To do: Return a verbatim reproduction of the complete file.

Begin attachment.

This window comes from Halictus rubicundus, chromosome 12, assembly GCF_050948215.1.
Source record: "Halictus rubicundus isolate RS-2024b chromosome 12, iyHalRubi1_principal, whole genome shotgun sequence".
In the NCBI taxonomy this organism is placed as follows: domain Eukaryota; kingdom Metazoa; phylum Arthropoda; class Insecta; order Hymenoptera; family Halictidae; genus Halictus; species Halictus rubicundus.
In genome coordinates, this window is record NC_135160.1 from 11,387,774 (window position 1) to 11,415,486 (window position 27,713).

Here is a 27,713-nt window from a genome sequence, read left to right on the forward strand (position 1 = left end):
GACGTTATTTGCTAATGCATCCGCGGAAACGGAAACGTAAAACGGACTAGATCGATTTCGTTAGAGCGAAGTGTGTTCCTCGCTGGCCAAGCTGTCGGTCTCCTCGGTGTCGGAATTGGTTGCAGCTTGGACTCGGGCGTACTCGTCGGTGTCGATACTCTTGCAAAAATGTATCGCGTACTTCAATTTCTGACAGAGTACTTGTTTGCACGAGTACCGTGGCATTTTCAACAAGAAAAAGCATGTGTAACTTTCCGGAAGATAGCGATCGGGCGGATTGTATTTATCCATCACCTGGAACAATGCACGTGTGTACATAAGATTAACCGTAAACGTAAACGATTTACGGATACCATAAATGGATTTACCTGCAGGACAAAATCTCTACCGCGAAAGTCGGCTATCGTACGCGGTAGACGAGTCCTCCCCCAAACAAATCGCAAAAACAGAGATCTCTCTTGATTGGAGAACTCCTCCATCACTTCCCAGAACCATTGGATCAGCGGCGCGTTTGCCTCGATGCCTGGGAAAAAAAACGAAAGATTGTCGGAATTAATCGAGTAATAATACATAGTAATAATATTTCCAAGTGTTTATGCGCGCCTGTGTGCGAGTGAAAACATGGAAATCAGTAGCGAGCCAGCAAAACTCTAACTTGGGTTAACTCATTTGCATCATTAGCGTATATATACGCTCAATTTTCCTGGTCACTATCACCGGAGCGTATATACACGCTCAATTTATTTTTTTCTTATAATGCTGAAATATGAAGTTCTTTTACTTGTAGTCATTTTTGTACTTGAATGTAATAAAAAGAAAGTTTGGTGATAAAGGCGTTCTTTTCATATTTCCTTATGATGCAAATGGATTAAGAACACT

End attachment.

This window comes from Halictus rubicundus, chromosome 12, assembly GCF_050948215.1.
Source record: "Halictus rubicundus isolate RS-2024b chromosome 12, iyHalRubi1_principal, whole genome shotgun sequence".
In the NCBI taxonomy this organism is placed as follows: domain Eukaryota; kingdom Metazoa; phylum Arthropoda; class Insecta; order Hymenoptera; family Halictidae; genus Halictus; species Halictus rubicundus.
In genome coordinates, this window is record NC_135160.1 from 11,387,774 (window position 1) to 11,415,486 (window position 27,713).

Here is a 27,713-nt window from a genome sequence, read left to right on the forward strand (position 1 = left end):
GACGTTATTTGCTAATGCATCCGCGGAAACGGAAACGTAAAACGGACTAGATCGATTTCGTTAGAGCGAAGTGTGTTCCTCGCTGGCCAAGCTGTCGGTCTCCTCGGTGTCGGAATTGGTTGCAGCTTGGACTCGGGCGTACTCGTCGGTGTCGATACTCTTGCAAAAATGTATCGCGTACTTCAATTTCTGACAGAGTACTTGTTTGCACGAGTACCGTGGCATTTTCAACAAGAAAAAGCATGTGTAACTTTCCGGAAGATAGCGATCGGGCGGATTGTATTTATCCATCACCTGGAACAATGCACGTGTGTACATAAGATTAACCGTAAACGTAAACGATTTACGGATACCATAAATGGATTTACCTGCAGGACAAAATCTCTACCGCGAAAGTCGGCTATCGTACGCGGTAGACGAGTCCTCCCCCAAACAAATCGCAAAAACAGAGATCTCTCTTGATTGGAGAACTCCTCCATCACTTCCCAGAACCATTGGATCAGCGGCGCGTTTGCCTCGATGCCTGGGAAAAAAAACGAAAGATTGTCGGAATTAATCGAGTAATAATACATAGTAATAATATTTCCAAGTGTTTATGCGCGCCTGTGTGCGAGTGAAAACATGGAAATCAGTAGCGAGCCAGCAAAACTCTAACTTGGGTTAACTCATTTGCATCATTAGCGTATATATACGCTCAATTTTCCTGGTCACTATCACCGGAGCGTATATACACGCTCAATTTATTTTTTTCTTATAATGCTGAAATATGAAGTTCTTTTACTTGTAGTCATTTTTGTACTTGAATGTAATAAAAAGAAAGTTTGGTGATAAAGGCGTTCTTTTCATATTTCCTTATGATGCAAATGGATTAAGAACACT